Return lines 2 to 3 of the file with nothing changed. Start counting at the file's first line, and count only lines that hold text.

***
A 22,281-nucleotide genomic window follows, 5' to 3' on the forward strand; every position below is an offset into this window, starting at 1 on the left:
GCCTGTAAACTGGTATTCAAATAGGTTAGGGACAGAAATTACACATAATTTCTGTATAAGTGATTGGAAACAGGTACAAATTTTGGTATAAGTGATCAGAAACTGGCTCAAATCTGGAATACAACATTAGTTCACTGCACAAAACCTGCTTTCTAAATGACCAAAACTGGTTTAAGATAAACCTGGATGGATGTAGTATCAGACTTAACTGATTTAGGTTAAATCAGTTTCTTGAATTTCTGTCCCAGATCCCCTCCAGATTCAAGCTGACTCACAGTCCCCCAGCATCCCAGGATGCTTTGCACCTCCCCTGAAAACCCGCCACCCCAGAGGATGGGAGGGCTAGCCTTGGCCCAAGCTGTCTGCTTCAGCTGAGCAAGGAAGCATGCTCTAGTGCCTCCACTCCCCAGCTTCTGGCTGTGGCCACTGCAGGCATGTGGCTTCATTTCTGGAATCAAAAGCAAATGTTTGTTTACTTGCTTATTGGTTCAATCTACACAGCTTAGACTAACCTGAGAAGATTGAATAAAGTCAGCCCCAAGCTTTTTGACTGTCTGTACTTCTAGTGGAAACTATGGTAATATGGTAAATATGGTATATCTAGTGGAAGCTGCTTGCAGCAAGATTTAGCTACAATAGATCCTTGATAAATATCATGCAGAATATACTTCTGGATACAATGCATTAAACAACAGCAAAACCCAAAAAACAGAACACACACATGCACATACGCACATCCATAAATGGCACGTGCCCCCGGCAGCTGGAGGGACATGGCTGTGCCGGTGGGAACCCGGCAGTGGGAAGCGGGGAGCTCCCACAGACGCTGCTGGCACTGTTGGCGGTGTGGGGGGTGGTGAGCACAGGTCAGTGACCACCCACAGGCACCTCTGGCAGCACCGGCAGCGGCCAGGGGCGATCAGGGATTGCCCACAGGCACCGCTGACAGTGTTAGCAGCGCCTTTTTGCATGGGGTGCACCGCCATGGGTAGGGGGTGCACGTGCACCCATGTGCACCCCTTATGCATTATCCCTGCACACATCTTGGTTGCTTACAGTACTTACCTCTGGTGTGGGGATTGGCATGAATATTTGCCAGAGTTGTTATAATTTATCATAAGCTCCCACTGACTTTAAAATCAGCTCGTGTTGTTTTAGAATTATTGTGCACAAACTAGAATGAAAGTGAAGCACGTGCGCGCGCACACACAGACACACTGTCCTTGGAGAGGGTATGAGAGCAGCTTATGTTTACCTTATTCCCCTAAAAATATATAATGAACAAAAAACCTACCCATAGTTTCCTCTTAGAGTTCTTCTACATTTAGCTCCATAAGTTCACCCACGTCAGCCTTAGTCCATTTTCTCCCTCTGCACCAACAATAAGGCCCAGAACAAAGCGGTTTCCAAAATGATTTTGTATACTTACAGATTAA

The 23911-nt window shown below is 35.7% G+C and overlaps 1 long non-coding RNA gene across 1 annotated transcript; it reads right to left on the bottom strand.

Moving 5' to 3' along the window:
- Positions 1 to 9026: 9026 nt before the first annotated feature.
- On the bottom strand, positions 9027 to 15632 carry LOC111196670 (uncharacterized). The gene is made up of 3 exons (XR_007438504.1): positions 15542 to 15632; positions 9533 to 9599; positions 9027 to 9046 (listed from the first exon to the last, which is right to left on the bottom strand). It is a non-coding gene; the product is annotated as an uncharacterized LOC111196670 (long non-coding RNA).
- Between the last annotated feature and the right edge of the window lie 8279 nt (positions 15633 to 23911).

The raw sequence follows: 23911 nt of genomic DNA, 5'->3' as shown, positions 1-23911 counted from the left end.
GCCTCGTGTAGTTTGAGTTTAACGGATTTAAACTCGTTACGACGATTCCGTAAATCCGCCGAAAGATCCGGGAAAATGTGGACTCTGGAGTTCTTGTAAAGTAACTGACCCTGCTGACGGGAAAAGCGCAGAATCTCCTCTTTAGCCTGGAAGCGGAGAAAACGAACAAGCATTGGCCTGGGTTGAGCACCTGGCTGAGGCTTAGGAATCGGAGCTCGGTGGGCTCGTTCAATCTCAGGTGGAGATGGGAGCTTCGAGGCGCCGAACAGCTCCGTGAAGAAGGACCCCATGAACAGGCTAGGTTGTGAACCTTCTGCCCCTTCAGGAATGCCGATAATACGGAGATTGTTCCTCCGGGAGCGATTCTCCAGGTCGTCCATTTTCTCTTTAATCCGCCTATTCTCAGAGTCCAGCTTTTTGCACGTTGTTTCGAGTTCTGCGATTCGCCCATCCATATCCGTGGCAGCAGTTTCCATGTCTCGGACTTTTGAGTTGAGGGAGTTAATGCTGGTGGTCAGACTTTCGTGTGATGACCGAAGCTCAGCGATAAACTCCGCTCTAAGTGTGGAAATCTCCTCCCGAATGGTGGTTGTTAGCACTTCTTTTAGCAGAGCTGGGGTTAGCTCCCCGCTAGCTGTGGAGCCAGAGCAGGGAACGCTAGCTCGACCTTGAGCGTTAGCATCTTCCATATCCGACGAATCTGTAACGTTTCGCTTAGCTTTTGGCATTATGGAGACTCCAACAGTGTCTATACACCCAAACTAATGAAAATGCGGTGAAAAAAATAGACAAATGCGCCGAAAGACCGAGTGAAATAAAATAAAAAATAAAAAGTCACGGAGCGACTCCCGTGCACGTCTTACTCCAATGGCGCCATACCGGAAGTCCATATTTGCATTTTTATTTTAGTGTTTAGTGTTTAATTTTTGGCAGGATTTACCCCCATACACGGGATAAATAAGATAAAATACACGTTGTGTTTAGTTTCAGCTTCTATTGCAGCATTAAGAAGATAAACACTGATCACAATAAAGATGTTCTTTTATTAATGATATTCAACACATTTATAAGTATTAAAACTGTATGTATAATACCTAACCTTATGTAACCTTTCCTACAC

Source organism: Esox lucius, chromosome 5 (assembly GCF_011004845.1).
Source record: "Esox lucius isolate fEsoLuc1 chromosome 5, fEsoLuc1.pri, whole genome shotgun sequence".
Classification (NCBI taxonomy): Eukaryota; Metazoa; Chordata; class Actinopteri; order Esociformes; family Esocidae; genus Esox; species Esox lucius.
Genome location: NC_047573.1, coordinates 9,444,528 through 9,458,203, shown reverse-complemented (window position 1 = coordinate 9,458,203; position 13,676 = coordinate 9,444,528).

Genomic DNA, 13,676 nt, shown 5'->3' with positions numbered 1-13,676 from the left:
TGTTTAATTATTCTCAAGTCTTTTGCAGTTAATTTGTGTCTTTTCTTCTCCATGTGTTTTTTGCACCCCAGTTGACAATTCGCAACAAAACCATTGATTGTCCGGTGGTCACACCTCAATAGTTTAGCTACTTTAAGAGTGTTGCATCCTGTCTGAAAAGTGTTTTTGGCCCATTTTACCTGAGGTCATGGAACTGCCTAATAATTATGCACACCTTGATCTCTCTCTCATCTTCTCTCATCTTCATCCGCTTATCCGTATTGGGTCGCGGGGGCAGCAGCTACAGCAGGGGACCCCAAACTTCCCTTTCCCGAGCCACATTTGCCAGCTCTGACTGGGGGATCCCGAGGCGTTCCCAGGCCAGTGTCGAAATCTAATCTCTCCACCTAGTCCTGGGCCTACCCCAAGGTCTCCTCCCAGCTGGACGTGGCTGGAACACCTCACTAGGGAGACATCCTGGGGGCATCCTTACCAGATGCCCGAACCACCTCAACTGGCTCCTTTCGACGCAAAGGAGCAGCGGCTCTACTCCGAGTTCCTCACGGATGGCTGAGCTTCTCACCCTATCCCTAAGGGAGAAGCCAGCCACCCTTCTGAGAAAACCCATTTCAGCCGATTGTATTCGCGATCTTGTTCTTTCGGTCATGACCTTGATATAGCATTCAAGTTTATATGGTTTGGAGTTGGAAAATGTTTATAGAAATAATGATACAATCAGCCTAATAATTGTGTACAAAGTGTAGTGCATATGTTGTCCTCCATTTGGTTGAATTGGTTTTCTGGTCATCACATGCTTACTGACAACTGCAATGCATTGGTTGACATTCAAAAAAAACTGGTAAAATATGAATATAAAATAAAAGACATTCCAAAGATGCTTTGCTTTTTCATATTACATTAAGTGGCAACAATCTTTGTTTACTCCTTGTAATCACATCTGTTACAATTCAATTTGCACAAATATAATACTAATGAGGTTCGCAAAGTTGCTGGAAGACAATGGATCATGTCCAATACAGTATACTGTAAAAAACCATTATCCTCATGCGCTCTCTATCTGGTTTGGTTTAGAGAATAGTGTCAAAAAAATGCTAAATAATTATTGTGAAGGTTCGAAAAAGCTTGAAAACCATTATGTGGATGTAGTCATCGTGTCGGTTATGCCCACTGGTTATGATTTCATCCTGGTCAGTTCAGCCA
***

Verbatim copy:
GCCTGTAAACTGGTATTCAAATAGGTTAGGGACAGAAATTACACATAATTTCTGTATAAGTGATTGGAAACAGGTACAAATTTTGGTATAAGTGATCAGAAACTGGCTCAAATCTGGAATACAACATTAGTTCACTGCACAAAACCTGCTTTCTAAATGACCAAAACTGGTTTAAGATAAACCTGGATGGATGTAGTATCAGACTTAACTGATTTAGGTTAAATCAGTTTCTTGAATTTCTGTCCCAGATCCCCTCCAGATTCAAGCTGACTCACAGTCCCCCAGCATCCCAGGATGCTTTGCACCTCCCCTGAAAACCCGCCACCCCAGAGGATGGGAGGGCTAGCCTTGGCCCAAGCTGTCTGCTTCAGCTGAGCAAGGAAGCATGCTCTAGTGCCTCCACTCCCCAGCTTCTGGCTGTGGCCACTGCAGGCATGTGGCTTCATTTCTGGAATCAAAAGCAAATGTTTGTTTACTTGCTTATTGGTTCAATCTACACAGCTTAGACTAACCTGAGAAGATTGAATAAAGTCAGCCCCAAGCTTTTTGACTGTCTGTACTTCTAGTGGAAACTATGGTAATATGGTAAATATGGTATATCTAGTGGAAGCTGCTTGCAGCAAGATTTAGCTACAATAGATCCTTGATAAATATCATGCAGAATATACTTCTGGATACAATGCATTAAACAACAGCAAAACCCAAAAAACAGAACACACACATGCACATACGCACATCCATAAATGGCACGTGCCCCCGGCAGCTGGAGGGACATGGCTGTGCCGGTGGGAACCCGGCAGTGGGAAGCGGGGAGCTCCCACAGACGCTGCTGGCACTGTTGGCGGTGTGGGGGGTGGTGAGCACAGGTCAGTGACCACCCACAGGCACCTCTGGCAGCACCGGCAGCGGCCAGGGGCGATCAGGGATTGCCCACAGGCACCGCTGACAGTGTTAGCAGCGCCTTTTTGCATGGGGTGCACCGCCATGGGTAGGGGGTGCACGTGCACCCATGTGCACCCCTTATGCATTATCCCTGCACACATCTTGGTTGCTTACAGTACTTACCTCTGGTGTGGGGATTGGCATGAATATTTGCCAGAGTTGTTATAATTTATCATAAGCTCCCACTGACTTTAAAATCAGCTCGTGTTGTTTTAGAATTATTGTGCACAAACTAGAATGAAAGTGAAGCACGTGCGCGCGCACACACAGACACACTGTCCTTGGAGAGGGTATGAGAGCAGCTTATGTTTACCTTATTCCCCTAAAAATATATAATGAACAAAAAACCTACCCATAGTTTCCTCTTAGAGTTCTTCTACATTTAGCTCCATAAGTTCACCCACGTCAGCCTTAGTCCATTTTCTCCCTCTGCACCAACAATAAGGCCCAGAACAAAGCGGTTTCCAAAATGATTTTGTATACTTACAGATTAA

The 23911-nt window shown below is 35.7% G+C and overlaps 1 long non-coding RNA gene across 1 annotated transcript; it reads right to left on the bottom strand.